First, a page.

No. 8
October 20
November 5-10


From Mishin's diaries, it is clear that when he arrived at Tyuratam for the preceding campaign of the 7K-L1 No. 4L spacecraft on Sept. 14, 1967, Vehicle 7K-OK No. 6 was undergoing integration of the descent module and the instrument compartment. Vehicle No. 5 was also at the launch site and the processing personnel was working with its habitation module.

On Sept. 25, still in Tyuratam, Mishin noted that at Site 31, Vehicle No. 6 had to be disassembled because of the need to upgrade its parachute container. Two days later, another management meeting dedicated to Vehicles No. 5 and No. 6, discussed various processing issues, including lack of personnel at Division 408, responsible for installation of thermal protection layers on the spacecraft, and a lack of regular transportation between Site 31 and the main residential area of the test range at Site 10.

Abandoning the rendezvous?

The flight scenario for Vehicles No. 5 and No. 6 was very similar to what had been originally devised for the first pair of the 7K-OK spacecraft in 1966. The highlight of the mission would be a rendezvous and docking in space, so crucial for the upcoming lunar exploration effort.

Ironically, due to lack of experience with planning rendezvous missions, the ballistic team neglected to ensure that the critical maneuvering of the two spacecraft would take place within the range of the Soviet ground station network. Instead, the two ships would have to complete the historic docking without any influence from the ground, making it a truly robotic process. Although the ships carried no cosmonauts, engineers gave them the "call" signs Amur and Baikal, after a river and a lake in the Soviet Far East. (466)

As of May 1967, Armen Mnatsakanyan, who led the development of the rendezvous system, planned that the two ships would dock with a relative speed of 0.2 meters per second.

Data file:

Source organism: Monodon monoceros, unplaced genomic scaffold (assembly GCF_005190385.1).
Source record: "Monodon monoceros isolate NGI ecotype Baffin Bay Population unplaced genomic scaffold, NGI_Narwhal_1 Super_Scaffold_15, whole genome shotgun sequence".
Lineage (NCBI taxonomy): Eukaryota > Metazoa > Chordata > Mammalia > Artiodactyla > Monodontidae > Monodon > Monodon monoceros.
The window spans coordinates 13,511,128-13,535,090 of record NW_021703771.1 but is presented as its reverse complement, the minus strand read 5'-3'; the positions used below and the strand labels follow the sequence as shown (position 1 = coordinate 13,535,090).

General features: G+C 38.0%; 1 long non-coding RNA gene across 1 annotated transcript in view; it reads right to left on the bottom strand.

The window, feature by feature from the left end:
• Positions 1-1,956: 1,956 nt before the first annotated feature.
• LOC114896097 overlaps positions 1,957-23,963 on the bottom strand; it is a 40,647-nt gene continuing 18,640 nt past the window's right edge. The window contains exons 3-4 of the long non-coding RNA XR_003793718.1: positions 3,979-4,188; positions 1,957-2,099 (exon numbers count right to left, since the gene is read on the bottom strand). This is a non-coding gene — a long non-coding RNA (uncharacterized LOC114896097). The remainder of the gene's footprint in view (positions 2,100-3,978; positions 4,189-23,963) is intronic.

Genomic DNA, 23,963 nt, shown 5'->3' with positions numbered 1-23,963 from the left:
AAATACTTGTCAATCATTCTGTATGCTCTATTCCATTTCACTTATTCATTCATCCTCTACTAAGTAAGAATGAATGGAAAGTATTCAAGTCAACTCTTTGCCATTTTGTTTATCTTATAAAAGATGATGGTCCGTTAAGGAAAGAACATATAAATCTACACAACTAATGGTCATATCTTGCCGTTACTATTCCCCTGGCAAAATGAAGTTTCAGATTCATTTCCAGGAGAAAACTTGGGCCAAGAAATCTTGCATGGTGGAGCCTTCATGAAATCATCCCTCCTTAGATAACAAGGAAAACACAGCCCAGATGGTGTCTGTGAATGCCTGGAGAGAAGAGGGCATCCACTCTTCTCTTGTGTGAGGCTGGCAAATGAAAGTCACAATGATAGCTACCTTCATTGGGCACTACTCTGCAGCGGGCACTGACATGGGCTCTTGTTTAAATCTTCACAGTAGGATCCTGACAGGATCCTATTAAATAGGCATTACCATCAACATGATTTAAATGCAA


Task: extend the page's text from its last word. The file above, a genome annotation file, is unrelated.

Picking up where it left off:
During the October 16, 1967, meeting, the State Commission overseeing the flight set the launch dates for the pair of spacecraft for Oct. 25 and Oct. 27, 1967. According to Boris Chertok, during the meeting, Vasily Mishin, without consulting anybody, suddenly announced that the main goal of the dual flight would be the testing of all upgraded systems, including the new parachutes and of the rendezvous maneuvers, but that the actual automated docking would not be a part of the mission! Instead, the physical docking would be left to the follow-on pair of spacecraft with cosmonauts onboard, Mishin declared to the delight of Marshall Rudenko, General Kamanin and the cosmonauts. (The Air Force brass long insisted on manual maneuvering of the spacecraft, likely feeling, not without reason, that robotic systems could make the cosmonaut profession redundant. During the recess between the commission's meetings, Mnatsakanyan urged Chertok to fight this bizarre decision, but Chertok convinced him that it would not be wise and, possibly, not even necessary.